Elderberry pH change art

We've used lots of different natural pH indicators in previous activities, including red cabbage, blueberries, blackberries and turmeric, but we found another one this week.  I spotted some ripe elderberries when we were out on a walk, and picked a bunch to bring home and try out - I thought they were likely to get their deep purple colour from pH-sensitive anthocyanin pigments and this turned out to be true.

My boys both enjoy hitting things (occasionally each other...) with a toy hammer, and I thought it'd be fun to try squashing the elderberries between two sheets of paper to colour them with the juice.  My 3 year old had a whale of a time, although he also decided that it was more fun to just hammer them directly onto a single sheet of paper, which leads to more juice squirting around and more mess on clothes.  In fact, the first confirmation I had that the colour was pH-sensitive was when putting stain remover (which is alkaline) on the stains on his shorts immediately afterwards, before the juice had dried!

Squashing elderberry

I dried the squashed berries overnight, and in fact we left them for a further day before experimenting.  I tried to make it so that both boys could try it out - my younger son is 1.5 years old and likes to join in with everything his brother is doing.  I put one of the sheets of paper with squashed elderberries out on a plastic tray for each child, and gave them a piece of cotton wool dipped in vinegar, and one dipped in bicarbonate of soda dissolved in water.  The vinegar is acidic and the bicarb solution is alkaline. 

Changing the colour of squashed elderberries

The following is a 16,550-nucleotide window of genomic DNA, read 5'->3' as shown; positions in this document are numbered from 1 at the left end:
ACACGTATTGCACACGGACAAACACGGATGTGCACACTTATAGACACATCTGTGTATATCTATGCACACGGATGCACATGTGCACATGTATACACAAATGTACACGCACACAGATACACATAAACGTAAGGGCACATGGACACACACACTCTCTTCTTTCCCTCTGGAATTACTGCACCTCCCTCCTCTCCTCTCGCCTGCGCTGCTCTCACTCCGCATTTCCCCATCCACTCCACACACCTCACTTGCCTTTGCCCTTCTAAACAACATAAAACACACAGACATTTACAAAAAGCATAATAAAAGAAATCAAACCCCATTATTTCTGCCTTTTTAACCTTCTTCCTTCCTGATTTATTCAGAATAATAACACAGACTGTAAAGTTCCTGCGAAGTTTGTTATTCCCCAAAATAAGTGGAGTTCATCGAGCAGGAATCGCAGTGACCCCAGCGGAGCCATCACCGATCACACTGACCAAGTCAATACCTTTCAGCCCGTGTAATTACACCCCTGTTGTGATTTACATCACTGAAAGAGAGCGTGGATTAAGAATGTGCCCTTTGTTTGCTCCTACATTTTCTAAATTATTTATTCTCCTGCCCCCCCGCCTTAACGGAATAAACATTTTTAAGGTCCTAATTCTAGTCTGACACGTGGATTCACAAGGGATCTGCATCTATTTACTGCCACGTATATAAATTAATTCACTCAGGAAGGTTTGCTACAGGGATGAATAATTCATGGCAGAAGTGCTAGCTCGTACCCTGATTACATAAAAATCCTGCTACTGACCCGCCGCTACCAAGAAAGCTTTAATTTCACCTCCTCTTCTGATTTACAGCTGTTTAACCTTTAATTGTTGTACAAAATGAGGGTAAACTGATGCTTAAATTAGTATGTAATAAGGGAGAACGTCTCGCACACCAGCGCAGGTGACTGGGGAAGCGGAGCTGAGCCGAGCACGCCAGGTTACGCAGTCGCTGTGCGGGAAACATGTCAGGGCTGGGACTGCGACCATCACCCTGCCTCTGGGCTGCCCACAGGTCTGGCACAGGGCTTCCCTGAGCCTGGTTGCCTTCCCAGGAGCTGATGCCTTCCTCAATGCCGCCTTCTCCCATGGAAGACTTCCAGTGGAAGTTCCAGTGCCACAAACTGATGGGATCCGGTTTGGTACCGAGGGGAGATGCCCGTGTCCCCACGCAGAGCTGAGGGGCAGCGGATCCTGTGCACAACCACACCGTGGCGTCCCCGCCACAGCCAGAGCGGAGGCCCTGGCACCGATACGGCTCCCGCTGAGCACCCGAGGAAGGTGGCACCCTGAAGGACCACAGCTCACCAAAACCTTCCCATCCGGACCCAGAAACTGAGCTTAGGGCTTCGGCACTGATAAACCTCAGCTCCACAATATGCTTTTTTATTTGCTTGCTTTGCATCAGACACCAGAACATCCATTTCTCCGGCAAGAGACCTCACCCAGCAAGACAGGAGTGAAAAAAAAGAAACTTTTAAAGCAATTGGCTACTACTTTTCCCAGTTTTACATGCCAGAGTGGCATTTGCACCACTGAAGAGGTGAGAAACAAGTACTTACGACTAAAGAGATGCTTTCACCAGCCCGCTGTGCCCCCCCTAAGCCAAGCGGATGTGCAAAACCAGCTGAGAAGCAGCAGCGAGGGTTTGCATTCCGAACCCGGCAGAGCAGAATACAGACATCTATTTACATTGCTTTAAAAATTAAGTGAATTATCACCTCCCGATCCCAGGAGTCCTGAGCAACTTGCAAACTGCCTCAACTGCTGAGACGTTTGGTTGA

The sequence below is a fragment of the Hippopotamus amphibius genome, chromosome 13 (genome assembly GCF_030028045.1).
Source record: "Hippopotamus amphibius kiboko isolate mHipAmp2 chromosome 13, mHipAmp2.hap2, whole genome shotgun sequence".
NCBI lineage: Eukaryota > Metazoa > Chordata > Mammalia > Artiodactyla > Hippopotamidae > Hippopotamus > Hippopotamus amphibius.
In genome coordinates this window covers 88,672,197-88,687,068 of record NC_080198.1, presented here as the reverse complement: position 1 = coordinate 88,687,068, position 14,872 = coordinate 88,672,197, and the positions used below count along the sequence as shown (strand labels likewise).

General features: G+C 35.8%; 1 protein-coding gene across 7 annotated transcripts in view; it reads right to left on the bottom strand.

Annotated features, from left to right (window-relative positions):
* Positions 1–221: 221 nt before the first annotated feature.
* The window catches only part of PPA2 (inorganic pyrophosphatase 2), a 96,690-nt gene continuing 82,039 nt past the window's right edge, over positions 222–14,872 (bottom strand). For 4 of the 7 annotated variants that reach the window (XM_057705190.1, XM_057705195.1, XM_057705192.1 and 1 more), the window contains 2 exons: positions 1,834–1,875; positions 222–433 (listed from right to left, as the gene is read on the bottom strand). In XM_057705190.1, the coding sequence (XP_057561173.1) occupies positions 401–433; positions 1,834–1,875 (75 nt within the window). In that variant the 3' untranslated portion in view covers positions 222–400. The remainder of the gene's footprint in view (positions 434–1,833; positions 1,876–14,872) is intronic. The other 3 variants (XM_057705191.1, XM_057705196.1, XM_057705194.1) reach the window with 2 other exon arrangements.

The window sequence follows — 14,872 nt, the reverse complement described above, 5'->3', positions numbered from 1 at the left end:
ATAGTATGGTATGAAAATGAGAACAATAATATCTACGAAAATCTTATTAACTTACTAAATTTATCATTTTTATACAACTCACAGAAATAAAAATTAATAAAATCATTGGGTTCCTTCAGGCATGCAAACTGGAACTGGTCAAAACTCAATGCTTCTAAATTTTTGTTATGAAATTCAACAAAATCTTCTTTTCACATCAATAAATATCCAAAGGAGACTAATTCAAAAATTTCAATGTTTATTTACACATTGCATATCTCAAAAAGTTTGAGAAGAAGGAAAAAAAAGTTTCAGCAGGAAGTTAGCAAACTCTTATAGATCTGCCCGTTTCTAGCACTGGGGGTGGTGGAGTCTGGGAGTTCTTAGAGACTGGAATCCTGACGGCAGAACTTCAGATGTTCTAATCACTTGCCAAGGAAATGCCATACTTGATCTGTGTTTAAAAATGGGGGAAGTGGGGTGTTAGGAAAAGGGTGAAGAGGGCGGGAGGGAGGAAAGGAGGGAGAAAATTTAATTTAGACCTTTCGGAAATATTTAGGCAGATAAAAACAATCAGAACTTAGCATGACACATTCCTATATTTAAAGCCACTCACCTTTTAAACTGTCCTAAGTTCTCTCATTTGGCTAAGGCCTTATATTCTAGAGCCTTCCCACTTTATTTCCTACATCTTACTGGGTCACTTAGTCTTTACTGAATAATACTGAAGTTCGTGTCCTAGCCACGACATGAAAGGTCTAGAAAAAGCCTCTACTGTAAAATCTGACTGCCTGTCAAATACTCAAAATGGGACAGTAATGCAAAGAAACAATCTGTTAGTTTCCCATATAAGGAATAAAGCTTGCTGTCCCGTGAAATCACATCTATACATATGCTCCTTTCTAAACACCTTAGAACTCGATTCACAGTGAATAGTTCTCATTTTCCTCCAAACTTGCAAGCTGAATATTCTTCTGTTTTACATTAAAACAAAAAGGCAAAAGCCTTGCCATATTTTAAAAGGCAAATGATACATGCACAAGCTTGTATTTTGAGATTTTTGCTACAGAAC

I asked them to use the cotton wool balls to draw on the elderberry stains, and see whether they changed the colour.  My 3 year old wanted to know what was on them, so I told him and I asked him to predict the colour change - he was correct, the acid turned the purple stains a bright pink and the alkali made the purple a darker blue.  He made a pattern of blobs on one sheet of paper, and on the second one (he made more than I anticipated when he got a bit carried away with the hammering...) he asked me to draw an upper case and lower case E (for elderberry!) for him to trace over with the cotton balls, then he used the vinegar for the upper case and bicarb for the lower case E.

Upper and lowercase E

The little one was curious about it, and although he's generally into mark-making and mess, he wasn't keen on the idea of using the cotton wool balls to make marks.  Maybe because they were white and they changed the colour in ways that he didn't understand, or because they smelt strange, I don't know.  He was fascinated to see what happened when I did it or his brother helped, but definitely didn't want to try himself!

Mark-making with vinegar and bicarb

The berry smashing aspect of this activity was definitely the best bit for my 3 year old, but the younger one was definitely curious about the apparent magic of something colourless changing the colour of the paper it touched.  It was a nice simple way to do this activity with very little preparation needed, and I was pleased to find another natural pH indicator that we can use in future.